Workers at Kentucky's State Parks will continue full-time employment this winter. Parks Commissioner Elaine Walker says a 23 percent cut in staffing over the past seven years is a result of what she calls "right staffing. " The reduction was achieved through retirements and workers leaving the department.
Although, during recent winters, hours have been cut, this year workers can expect full hours through the off-season.
“With those modified hours, that means it gives some of our full time staff the ability to do some of the deep cleaning and fixing up that we need to do to make sure that in the spring when people start to come en mass to our parks, we put our best foot forward,” said Walker.
The state parks commissioner says the stable schedules for off season workers helps them maintain their household budgets.
The Kentucky Department of Parks wants to clear up some confusion concerning the federal government shutdown.
"All 49 Kentucky state parks are open during their regular business hours. That includes our campgrounds, restaurants, historic sites, our lodges and cabins, and all the other things people like to visit,” Parks Department spokesman Gil Lawson told WKU Public Radio.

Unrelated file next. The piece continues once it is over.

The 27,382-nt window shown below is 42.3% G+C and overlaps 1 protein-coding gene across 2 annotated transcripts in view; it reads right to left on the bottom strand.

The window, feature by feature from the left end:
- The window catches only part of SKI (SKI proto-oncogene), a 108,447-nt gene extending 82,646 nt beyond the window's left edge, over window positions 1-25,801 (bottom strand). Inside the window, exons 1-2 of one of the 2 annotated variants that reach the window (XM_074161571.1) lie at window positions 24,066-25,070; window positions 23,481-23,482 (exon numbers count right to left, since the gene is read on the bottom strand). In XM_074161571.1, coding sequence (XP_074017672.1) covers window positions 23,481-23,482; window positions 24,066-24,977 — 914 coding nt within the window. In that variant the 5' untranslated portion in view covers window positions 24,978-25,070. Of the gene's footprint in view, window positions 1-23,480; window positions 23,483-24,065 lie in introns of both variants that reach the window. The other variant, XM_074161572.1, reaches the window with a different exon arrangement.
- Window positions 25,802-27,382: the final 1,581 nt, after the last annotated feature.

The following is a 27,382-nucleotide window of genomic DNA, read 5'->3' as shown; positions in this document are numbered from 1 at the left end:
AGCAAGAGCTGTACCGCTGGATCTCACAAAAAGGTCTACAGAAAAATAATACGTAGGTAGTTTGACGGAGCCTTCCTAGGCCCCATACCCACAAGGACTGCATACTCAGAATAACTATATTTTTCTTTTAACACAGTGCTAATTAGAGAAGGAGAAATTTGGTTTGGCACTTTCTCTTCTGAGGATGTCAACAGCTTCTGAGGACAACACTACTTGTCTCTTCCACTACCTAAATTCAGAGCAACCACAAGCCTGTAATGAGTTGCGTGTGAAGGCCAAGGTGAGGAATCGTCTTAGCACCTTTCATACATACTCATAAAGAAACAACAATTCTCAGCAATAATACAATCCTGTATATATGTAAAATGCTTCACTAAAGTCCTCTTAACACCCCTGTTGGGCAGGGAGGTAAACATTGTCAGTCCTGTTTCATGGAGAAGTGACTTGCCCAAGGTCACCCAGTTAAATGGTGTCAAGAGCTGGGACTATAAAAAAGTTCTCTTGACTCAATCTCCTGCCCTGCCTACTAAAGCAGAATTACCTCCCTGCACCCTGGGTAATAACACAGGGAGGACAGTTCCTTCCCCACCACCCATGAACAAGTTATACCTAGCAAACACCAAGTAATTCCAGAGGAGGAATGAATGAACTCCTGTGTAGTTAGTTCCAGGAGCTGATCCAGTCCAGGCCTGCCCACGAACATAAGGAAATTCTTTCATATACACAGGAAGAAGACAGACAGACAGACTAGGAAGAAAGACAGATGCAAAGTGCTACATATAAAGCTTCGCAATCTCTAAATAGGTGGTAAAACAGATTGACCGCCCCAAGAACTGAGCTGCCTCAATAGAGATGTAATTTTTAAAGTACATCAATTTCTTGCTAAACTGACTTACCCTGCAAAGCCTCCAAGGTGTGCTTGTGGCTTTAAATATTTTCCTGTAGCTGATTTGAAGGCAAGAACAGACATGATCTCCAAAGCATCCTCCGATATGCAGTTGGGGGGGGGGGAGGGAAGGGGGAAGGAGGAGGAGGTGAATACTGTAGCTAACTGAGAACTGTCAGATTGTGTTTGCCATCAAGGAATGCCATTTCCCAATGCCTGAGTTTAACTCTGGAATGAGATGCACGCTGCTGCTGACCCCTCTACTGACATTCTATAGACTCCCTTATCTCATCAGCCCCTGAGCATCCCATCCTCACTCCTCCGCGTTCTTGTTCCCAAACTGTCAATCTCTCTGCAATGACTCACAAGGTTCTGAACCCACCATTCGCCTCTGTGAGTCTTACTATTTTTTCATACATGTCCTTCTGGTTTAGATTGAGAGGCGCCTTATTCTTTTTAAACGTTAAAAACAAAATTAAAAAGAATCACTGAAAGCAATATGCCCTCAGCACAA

Lawson says some state parks--such as Barren River Lake State Resort Park--sit on lakes administered by the U.S. Army Corps of Engineers. While federally-run campgrounds at the parks may be closed due to the shudown, Lawson emphasizes that state campgrounds remain open for business.
He says federal and state-run parks often share similar names, which can confuse the public regarding which remain open during the ongoing impasse in Washington.
Officials in Boyle County are expected to meet this week with the Danville-Boyle County Economic Development Partnership about plans to take over a state park.
The Constitution Square State Historic site hasn't been staffed full time for several months. Boyle County Judge Executive Harold McKinney is confident that the County will be able to maintain the historic site, and increase its use by tourists and local residents.
This week's discussions are expected to focus on when the group will begin renovating and moving into many of the buildings on the perimeter of the park.